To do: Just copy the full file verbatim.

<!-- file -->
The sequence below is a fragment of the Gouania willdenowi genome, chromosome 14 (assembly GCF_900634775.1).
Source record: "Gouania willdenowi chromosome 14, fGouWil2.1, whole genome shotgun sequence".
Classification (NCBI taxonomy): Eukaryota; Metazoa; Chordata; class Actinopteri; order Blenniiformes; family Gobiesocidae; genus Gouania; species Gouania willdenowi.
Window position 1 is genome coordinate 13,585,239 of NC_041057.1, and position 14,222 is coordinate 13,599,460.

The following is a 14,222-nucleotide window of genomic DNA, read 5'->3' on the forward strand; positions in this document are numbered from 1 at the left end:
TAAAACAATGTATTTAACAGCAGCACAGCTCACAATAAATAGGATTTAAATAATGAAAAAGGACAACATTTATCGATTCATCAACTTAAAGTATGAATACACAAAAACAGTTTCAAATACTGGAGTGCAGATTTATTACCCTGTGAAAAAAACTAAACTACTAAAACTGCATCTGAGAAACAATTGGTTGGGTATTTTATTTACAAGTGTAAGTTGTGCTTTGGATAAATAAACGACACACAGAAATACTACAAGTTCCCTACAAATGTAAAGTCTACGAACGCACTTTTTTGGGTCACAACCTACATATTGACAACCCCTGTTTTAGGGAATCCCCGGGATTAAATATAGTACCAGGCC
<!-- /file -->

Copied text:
The sequence below is a fragment of the Gouania willdenowi genome, chromosome 14 (assembly GCF_900634775.1).
Source record: "Gouania willdenowi chromosome 14, fGouWil2.1, whole genome shotgun sequence".
Classification (NCBI taxonomy): Eukaryota; Metazoa; Chordata; class Actinopteri; order Blenniiformes; family Gobiesocidae; genus Gouania; species Gouania willdenowi.
Window position 1 is genome coordinate 13,585,239 of NC_041057.1, and position 14,222 is coordinate 13,599,460.

The following is a 14,222-nucleotide window of genomic DNA, read 5'->3' on the forward strand; positions in this document are numbered from 1 at the left end:
TAAAACAATGTATTTAACAGCAGCACAGCTCACAATAAATAGGATTTAAATAATGAAAAAGGACAACATTTATCGATTCATCAACTTAAAGTATGAATACACAAAAACAGTTTCAAATACTGGAGTGCAGATTTATTACCCTGTGAAAAAAACTAAACTACTAAAACTGCATCTGAGAAACAATTGGTTGGGTATTTTATTTACAAGTGTAAGTTGTGCTTTGGATAAATAAACGACACACAGAAATACTACAAGTTCCCTACAAATGTAAAGTCTACGAACGCACTTTTTTGGGTCACAACCTACATATTGACAACCCCTGTTTTAGGGAATCCCCGGGATTAAATATAGTACCAGGCC